Although not a local, ancestral plant, I am wondering if you know of any uses for Japanese Barberry (Berberis thunbergii), which is thriving as an escaped ornamental across much of New England. It has such a brightly colored yellow root I can't help but think there must be some medicinal use for it and I am always looking for ways to use "invasives" beneficially instead of just pulling them up. Thank you!
Dear Rob, there are many good uses for Berberis thunbergii. Though non-native, the new aboriginal (those of us who are striving for resiliency and self-reliance in the modern world) can adapt to his or her landscape and learn to connect with all the plants that grow there. The young leaves and fruits are edible, but not a significant source of food. It is the medicine of this plant that is so valuable. Here is an excerpt from Ancestral Plants volume 2 (in prep.):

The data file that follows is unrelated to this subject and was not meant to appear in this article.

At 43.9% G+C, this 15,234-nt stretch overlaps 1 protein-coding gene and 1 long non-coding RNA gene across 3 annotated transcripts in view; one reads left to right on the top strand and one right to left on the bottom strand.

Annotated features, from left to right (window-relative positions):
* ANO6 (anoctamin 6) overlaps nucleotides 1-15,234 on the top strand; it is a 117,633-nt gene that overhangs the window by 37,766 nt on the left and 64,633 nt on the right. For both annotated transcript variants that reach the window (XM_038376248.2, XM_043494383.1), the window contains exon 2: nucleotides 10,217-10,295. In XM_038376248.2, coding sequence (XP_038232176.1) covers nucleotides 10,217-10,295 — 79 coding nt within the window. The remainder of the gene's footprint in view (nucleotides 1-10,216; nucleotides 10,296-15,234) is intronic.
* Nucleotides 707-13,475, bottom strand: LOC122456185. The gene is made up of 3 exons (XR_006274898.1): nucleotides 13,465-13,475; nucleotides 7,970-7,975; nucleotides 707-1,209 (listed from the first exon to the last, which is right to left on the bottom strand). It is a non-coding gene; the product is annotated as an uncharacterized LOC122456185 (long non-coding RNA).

"The roots are Berberis thunbergii (and Berberis vulgaris) are yellow when the bark is removed, indicating the presence of the bitter-tasting alkaloid berberine, a phytochemical also present in the bark and berries. Additional alkaloids are present as well, including palmatine, glaucine, berbamine, and oxyacanthine. These phytochemicals have antibacterial, antifungal, anti-inflammatory, analgesic, antihistamine, anti-allergy, anticancer, hepatoprotective, immune stimulating, antioxidant, and antipyretic activity. Studies have shown that extracts of the roots/bark have remarkable efficacy against many gram-positive bacteria (e.g., Staphylococcus aureus) and some gram-negative bacteria (e.g., Escherichia coli, Salmonella typhimurium, Shigella dysenteriae, and Vibrio cholerae). This medicine is also active against some species of Candida and Aspergillus (two genera of pathogenic fungi). Importantly, the alkaloid berberine is known to be antispirochetal and has protective effects on endotoxin-induced immune system dysfunction, indicating is has important use in treating Lyme Disease (especially when combined with other herbal remedies). Decoctions of the roots and barks can be taken internally for infections and used externally as washes and irrigation for cuts, burns, and wounds (the medicine would both heal and prevent infection). Teas can also be used for treating bacterial conjunctivitis (an infection of the eye commonly referred to as “pink eye”). As an anti-inflammatory medicine, decoctions block the mediators involved in the early stages of acute infection (e.g., histamine, bradykinin, serotonin) and those involved in the later stages of acute infection (e.g., prostaglandins). They have also been used in the treatment of inflammation associated with rheumatism and gout. Anti-cancer effects have also been documented (especially due to the phytochemical berbamine), with specific use against colon cancer, hepatoma, and leukemia. Berberis medicine assists the immune system, specifically white blood cells, during periods of toxic overload (e.g., chemotherapy, radiation therapy). Given that it is also antioxidant and antitumor, this species may have important use treating (in conjunction with other medications) various types of cancer. Decoction are also valuable for the liver (i.e., they act as a cholagogue), stimulating the flow of bile and bilirubin, which are beneficial for healing liver cirrhosis. The cholagogue action also creates a mild laxative action useful for cleansing and strengthening. Many authors consider Berberis useful for the urinary system and indicate it for urinary tract infections. Extracts of the fruits of Berberis species have been used as an antihistamine and anti-allergy medicine. Further, they are anti-arrhythmic and have mild vasodilation action, the latter action indicating use in treating hypertension (along with dietary and life style changes). Tests show that Berberis thunbergii and Berberis vulgaris have many similar phytochemicals, but the latter is significantly richer in berberine. These plants are not recommended as medicines during pregnancy."